The fact that a solution (a third way) presented itself, requiring some skill, was oblivious to him, but since I acted first this required him to respond and although it wasn't easy it did work out.
I guess a lot of our suffering comes from not acting soon enough and perhaps not paying atttention to the wider picture of our lives. Happiness can be had, but you have to keep your eyes on the road and on the wider developments and use skillful means, even if that means hard work. If you look there is usually a third way present, that is if you are not solely focussed on your own desires and ambitions. Just a thought.

11-02-2011, 01:49 AM
How do you decide whether to accept things as they are or trying to change them? What is your main criterion?

It is funny to come onto this question right now. More and more I realize that I suck at choosing. My entire life I have given my best try at planning and thinking every option through before I make moves. However, over and over I get hit with a sack of crap right in the face every time by life. If I have learned anything, it is that at my age I can't waste any more time being unhappy. But it useless to force myself into what I think happiness may be. Therefore, I recently increased the amount of time I sit in Zazen everyday. That is my answer.

11-02-2011, 06:15 AM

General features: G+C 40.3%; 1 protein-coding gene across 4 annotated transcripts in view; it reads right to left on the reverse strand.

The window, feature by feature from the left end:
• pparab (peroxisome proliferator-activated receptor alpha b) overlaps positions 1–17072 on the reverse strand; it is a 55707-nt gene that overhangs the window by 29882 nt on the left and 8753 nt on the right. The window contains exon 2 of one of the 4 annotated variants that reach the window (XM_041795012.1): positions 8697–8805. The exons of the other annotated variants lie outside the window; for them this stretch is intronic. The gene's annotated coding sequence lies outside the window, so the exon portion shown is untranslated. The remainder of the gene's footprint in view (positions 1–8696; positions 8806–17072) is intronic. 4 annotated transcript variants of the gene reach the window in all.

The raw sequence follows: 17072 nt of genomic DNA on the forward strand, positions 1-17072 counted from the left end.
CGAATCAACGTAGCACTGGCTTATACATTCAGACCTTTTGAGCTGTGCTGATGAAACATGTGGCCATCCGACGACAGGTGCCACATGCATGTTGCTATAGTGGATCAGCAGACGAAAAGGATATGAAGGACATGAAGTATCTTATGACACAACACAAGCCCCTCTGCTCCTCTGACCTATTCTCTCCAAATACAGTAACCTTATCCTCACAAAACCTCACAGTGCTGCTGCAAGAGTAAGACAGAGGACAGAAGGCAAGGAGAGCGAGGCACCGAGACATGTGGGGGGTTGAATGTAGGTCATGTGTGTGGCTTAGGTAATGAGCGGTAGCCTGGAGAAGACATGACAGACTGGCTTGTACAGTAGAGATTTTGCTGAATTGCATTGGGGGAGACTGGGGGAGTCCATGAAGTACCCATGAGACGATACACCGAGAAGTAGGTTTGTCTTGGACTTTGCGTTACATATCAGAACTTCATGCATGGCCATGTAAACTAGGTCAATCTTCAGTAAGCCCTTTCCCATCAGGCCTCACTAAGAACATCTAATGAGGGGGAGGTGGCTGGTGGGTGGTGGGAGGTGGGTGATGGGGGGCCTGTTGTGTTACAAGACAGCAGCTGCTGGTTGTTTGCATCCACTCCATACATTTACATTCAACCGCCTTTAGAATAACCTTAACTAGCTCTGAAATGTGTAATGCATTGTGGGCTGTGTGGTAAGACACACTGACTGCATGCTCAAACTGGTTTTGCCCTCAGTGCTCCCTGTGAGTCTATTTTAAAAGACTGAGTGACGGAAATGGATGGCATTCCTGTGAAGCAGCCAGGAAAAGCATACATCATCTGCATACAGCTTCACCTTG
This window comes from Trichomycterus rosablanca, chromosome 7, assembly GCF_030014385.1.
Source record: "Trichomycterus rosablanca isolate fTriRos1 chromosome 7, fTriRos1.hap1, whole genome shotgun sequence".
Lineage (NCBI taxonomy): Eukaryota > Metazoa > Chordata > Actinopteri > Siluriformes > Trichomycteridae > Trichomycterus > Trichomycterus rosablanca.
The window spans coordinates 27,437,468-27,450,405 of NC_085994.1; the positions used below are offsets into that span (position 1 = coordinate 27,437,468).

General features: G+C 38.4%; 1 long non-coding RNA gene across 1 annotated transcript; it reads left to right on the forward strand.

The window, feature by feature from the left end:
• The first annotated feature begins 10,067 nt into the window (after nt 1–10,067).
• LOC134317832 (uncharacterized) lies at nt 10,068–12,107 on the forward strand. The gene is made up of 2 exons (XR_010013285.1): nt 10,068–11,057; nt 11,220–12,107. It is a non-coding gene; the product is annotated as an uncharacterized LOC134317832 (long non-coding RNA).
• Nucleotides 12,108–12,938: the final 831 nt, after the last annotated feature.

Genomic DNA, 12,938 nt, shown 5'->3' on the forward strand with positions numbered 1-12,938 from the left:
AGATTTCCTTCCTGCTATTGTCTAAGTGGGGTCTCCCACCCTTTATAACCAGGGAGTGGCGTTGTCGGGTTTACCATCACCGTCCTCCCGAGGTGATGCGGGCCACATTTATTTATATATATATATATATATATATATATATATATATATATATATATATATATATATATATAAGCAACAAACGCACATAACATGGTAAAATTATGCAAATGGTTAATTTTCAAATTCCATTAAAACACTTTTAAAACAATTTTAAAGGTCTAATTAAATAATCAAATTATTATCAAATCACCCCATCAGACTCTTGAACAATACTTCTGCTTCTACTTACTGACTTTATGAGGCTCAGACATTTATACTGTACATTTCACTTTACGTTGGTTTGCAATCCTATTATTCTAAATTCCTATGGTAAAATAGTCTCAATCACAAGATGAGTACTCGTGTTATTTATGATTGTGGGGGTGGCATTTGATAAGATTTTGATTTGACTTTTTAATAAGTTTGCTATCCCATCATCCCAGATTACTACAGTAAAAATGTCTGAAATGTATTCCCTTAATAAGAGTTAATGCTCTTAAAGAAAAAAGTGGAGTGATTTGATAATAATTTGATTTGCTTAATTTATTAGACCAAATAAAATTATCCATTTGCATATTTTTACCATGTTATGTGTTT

Hello everyone,
thank you Rimon,

How do you decide whether to accept things as they are or trying to change them? What is your main criterion?

I have been a deep thinker in a former life (some 20 years ago), carefully collecting all available info even for smallest decisions, evaluating careful, weighting certain facts higher than others and considering possible outcome in depth. It drove me crazy (not literally, fortunately), and overall it in no way was advantageous.
Learning to trust my intention, just doing on a case by case basis, offers an immense freedom, and peace (well, not always, I can be pretty excited). Of course, when things "go wrong" and I hear a certain person in my environment saying "Didnt you think about that beforehand" ... thats nagging a bit. But I'm sure, the main road is intuition, watching myself, watching the result, the rest happens automatically. I'm sure I work without the "mind discussion". So, I have no criterion, at least none I could name.

11-02-2011, 10:16 AM
Rimon wrote:
How do you decide whether to accept things as they are or trying to change them? What is your main criterion?

Good intentions... #2 of the Eightfold Path. Many thanks for an excellent question.
Gassho Shogen

11-03-2011, 02:59 AM
How do you decide whether to accept things as they are or trying to change them? What is your main criterion?

I'm trained as a researcher and thus I tend to research the death out of many decisions...but then something just grabs me...and I'm off. Sort of as if the intellect works on my intuition.

I think the answer is to work on positive change, but know that there is nothing to change. Wage the battle (as a figure of speech), but be at peace. I too enjoyed the answer of the Buddha here, himself actively searching for happiness...of course in a different way that what we normally think.